Metaphorically speaking, the effects of physical distancing have caused humans, whose interpersonal habits resemble those of canines, to adapt to the isolation habits of felines. Until mid-March of this year, people went to work outside of their home; students attended classes in schools; parishioners congregated inside of churches; consumers shopped in stores; fitness enthusiasts were in gyms or parks, walking, bike-riding, jogging or otherwise toning up; and the hustle and bustle of life could be seen and heard on any given day. In essence, people interacted in or around other people…the pack behavior of canines.
Enter the mysterious coronavirus (COVID-19) which started with a wave of information and due to the infectious effects, grew at warp speed forcing states to implement shelter-in-place safety mandates. People were forbidden to leave their homes except for essential needs and services. Our lives as we knew it had been instantly shattered! Many businesses closed and where possible, employees worked from home. Schools closed their doors and student instruction was provided online. Churches were required to shut down and created remote worship options. People who had to shop for essentials, such as food and medicine, had to do so standing the obligatory 6 feet apart or they could generate online orders and have the goods delivered to their home. Gyms, parks and other recreational venues that involved groups of people were off-limits as states fought to control the spread of this destructive virus. The hustle and bustle of groups of people simply hushed. As a result, people were forced to communicate remotely or in settings distanced apart…the solitary behavior of felines.
The stress of enforced togetherness is causing some couples (who were likely experiencing pre-pandemic discord) to seek divorce. A seemingly unending intimate environment can cause anxiety for feline family members too. In an article in a Toronto newspaper, cats have been reportedly running away from home to seek solitude!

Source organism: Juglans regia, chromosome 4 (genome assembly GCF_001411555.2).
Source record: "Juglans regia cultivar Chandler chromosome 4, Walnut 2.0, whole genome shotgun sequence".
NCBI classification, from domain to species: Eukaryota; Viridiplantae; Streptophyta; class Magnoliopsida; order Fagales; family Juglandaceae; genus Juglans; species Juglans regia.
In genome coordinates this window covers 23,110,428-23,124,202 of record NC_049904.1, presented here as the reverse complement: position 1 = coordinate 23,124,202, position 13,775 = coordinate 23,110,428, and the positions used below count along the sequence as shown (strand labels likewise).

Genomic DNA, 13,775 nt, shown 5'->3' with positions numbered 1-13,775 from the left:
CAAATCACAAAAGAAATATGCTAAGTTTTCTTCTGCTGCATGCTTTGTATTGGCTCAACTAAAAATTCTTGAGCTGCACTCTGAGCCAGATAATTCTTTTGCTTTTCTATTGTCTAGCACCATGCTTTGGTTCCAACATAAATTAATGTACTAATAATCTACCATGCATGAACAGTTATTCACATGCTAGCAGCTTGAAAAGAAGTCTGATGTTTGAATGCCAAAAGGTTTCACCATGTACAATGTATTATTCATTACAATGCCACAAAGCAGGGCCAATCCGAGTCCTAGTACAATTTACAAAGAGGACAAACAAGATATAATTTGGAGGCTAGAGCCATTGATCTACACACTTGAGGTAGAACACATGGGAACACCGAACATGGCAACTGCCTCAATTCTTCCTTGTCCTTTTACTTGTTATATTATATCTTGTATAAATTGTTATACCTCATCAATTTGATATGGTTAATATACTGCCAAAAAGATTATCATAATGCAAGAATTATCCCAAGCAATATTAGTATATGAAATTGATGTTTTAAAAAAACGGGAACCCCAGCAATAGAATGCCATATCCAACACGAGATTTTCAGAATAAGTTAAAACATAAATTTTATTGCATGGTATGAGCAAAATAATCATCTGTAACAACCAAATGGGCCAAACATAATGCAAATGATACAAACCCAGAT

This feline behavior in humans could easily impact values and lifestyles. It will take effort to return to our pack ways!
One man expressed concerned that the changes he had to make for COVID-19 would result in permanent changes in his life/values. Part of his value and self-image was to get up at 4 a.m. and go to the gym…when this pandemic passes and if he does not return to the gym, will that change his image of himself as an early riser and hard worker?
Human beings are inherently social, so they’re used to making connections and feeling comfortable in the presences of others. Even without the physical presence, people have learned to connect virtually by applications like Zoom and Skype. That has its advantages like saving gas and cutting down on travel, but some still prefer the physical over visual contact. One looming question is, will the convenience of virtual meetings become standard and replace face-to-face meetings? One response is that a hybrid model be created offering the best of both worlds.
The abrupt change in our lives first created panic which was followed by unprecedented regulations. Mandated physical distancing gave rise to new forms of communicating. Our somewhat pack-like behavior was transformed into a more solitary style. Almost three months into this new style has caused people to re-think their “normal.” Some states are gradually lifting the restrictions, but not everyone is dashing back to life as it used to be!
When this pandemic clears there may be an increased need for therapeutic services to help reacquaint people with their former sense of connectedness and routine…or to create a new routine. As for us, sometimes the peacefulness of being a cat isn’t all bad!
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Frances Goddard, LCSW, BCD
Diane Harvey, LCSW